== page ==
The most frightened banks are those developing in countries, where transaction costs are much higher than in developed countries. These fees are high because depositors tend to be poorer and save smaller amounts, so to counterbalance the fact that there is less money for the banks to invest, they are blaming their customers with large transaction fees. Developed countries tend to have many migrant populations who send money to their families using services such as Bitspark which allows sending money internationally to a person who can then go to a local shop to receive the associated amount. The transaction fees for such services are lower than standard one like Western Union and thanks to Bitcoin technology (blockchain it becomes a more cost efficient way of transferring and storing money, developed country banks will lose a very lucrative business.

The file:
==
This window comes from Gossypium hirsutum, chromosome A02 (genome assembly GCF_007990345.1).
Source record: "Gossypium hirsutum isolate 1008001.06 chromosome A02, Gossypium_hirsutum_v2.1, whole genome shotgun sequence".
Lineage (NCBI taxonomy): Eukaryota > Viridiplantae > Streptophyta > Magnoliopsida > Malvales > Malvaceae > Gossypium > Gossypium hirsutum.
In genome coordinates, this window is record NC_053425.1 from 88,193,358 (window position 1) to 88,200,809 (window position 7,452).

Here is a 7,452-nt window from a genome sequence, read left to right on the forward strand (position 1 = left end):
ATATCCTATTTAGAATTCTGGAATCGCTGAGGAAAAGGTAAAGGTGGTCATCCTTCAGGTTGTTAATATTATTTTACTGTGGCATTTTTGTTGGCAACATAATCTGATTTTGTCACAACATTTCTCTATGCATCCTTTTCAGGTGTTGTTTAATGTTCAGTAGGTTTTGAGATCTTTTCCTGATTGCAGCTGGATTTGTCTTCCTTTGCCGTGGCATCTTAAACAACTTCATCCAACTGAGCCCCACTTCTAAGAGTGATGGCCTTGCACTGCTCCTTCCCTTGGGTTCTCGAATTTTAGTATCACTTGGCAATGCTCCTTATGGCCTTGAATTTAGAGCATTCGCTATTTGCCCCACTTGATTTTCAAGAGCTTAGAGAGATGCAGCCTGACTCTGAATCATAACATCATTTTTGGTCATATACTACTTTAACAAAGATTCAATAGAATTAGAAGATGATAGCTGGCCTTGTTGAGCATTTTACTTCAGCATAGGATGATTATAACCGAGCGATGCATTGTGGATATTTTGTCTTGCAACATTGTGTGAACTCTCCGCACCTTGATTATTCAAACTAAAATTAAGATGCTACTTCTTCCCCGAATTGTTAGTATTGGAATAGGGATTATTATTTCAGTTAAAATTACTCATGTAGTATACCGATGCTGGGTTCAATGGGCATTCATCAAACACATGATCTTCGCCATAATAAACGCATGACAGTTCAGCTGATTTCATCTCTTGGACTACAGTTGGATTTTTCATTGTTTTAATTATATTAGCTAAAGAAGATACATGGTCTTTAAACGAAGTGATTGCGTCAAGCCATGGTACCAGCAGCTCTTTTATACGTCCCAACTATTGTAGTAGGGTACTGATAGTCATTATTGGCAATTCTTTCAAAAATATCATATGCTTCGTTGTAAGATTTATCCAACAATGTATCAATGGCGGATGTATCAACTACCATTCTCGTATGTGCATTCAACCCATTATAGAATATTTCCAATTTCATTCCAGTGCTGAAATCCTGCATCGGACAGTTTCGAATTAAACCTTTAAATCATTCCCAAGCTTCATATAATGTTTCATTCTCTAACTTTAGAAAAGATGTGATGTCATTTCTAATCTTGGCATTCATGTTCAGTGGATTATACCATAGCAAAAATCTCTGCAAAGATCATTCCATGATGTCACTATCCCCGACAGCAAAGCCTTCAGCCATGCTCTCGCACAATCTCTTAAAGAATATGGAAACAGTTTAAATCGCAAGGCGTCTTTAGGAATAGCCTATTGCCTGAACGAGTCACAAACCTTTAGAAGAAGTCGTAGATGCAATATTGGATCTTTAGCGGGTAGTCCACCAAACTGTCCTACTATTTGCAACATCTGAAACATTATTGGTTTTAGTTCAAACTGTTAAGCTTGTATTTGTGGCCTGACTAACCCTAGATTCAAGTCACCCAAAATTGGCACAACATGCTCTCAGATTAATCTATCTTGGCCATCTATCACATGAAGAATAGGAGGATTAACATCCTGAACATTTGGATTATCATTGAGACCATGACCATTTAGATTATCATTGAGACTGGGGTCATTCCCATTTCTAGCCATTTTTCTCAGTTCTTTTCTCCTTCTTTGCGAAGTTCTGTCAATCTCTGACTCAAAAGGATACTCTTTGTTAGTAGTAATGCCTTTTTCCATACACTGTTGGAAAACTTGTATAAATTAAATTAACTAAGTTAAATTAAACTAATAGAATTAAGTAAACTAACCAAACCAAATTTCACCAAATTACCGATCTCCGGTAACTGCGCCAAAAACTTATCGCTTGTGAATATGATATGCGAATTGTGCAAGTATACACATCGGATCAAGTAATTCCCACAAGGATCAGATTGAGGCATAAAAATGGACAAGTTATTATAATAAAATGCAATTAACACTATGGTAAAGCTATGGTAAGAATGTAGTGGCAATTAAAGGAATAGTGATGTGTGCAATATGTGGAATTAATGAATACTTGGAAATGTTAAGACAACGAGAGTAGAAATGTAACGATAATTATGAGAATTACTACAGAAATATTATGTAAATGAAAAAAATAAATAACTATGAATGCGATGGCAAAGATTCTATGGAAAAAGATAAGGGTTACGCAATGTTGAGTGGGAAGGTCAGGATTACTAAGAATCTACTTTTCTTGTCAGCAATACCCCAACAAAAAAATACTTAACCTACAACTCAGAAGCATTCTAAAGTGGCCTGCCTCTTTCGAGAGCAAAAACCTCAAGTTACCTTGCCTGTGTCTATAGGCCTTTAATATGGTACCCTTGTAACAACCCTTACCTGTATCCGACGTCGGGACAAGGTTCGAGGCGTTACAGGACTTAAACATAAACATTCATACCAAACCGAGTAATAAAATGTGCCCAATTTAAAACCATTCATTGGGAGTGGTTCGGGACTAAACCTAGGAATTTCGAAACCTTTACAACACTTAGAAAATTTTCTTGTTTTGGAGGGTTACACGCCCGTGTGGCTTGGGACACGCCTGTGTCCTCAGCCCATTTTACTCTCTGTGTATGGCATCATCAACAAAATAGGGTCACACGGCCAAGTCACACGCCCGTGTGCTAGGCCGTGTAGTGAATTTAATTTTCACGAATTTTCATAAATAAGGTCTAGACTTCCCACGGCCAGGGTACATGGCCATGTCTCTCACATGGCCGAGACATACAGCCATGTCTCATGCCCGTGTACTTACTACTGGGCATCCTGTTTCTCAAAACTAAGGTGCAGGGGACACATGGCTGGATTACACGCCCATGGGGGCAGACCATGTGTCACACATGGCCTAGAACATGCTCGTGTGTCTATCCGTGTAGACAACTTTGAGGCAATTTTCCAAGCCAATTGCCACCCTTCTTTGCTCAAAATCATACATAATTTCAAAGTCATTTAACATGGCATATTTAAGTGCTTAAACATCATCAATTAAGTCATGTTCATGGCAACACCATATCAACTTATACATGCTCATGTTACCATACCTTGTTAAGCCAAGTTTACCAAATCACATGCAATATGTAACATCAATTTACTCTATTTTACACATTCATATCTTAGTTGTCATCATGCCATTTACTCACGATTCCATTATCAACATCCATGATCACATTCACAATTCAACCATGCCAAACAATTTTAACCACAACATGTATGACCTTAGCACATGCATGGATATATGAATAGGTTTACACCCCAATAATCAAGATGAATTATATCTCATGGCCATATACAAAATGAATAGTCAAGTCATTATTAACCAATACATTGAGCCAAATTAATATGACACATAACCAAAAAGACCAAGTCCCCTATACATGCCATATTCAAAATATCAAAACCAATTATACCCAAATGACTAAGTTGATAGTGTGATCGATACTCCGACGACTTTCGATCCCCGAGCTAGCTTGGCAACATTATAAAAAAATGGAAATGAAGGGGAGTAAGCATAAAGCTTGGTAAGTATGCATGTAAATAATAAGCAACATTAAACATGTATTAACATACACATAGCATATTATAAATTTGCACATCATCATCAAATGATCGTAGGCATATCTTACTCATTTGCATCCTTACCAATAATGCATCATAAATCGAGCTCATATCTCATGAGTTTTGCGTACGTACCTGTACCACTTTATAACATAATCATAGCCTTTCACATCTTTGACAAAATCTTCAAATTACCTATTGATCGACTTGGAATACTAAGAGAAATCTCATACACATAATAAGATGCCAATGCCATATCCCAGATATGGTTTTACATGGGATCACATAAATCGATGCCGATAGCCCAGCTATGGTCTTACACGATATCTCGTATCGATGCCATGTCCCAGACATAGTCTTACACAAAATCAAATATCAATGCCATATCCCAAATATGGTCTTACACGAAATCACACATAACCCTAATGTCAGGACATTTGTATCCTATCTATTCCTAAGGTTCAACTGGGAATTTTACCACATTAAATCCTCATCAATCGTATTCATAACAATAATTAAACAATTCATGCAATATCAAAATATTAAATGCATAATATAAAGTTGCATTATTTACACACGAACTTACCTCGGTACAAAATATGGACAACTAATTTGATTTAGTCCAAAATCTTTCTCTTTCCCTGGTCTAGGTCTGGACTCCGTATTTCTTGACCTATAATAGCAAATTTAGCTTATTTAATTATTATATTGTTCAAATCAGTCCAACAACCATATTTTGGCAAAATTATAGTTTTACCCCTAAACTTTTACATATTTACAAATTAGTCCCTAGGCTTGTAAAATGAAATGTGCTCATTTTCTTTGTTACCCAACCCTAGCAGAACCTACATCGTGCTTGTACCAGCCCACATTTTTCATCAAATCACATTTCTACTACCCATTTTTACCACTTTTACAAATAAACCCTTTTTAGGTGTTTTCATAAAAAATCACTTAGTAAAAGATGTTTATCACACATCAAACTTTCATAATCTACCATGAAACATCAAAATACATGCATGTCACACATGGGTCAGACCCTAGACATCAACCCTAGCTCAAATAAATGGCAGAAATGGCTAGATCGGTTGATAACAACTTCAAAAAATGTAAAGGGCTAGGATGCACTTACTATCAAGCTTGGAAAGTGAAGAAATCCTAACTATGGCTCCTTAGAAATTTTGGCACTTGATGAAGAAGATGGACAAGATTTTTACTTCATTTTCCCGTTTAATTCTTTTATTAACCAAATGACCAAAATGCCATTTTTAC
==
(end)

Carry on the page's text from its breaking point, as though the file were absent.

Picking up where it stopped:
The war against cryptocurrency has just begun. Traditional banks have a large stock of ammunition to carry it because their ammunition is money.
The early Internet was freer than today's. Encrypted currencies may be freer today than they ever will be.
Only banks will be affected by the cryptocurrency plague?
It will take a few years for us to really know the extent of this questioning, but it is clear that it will not be possible to do eternally "like in the good old days".
In the coming years, private banks and central banks will probably opt for an hybrid version of the blockchain to make instant, secure and free global payments (like Ripple). This will not solve the problems that Bitcoin was created to solve (to end our dependence on "benevolent dictators"), but it will solve the catastrophic inefficiency of our current system.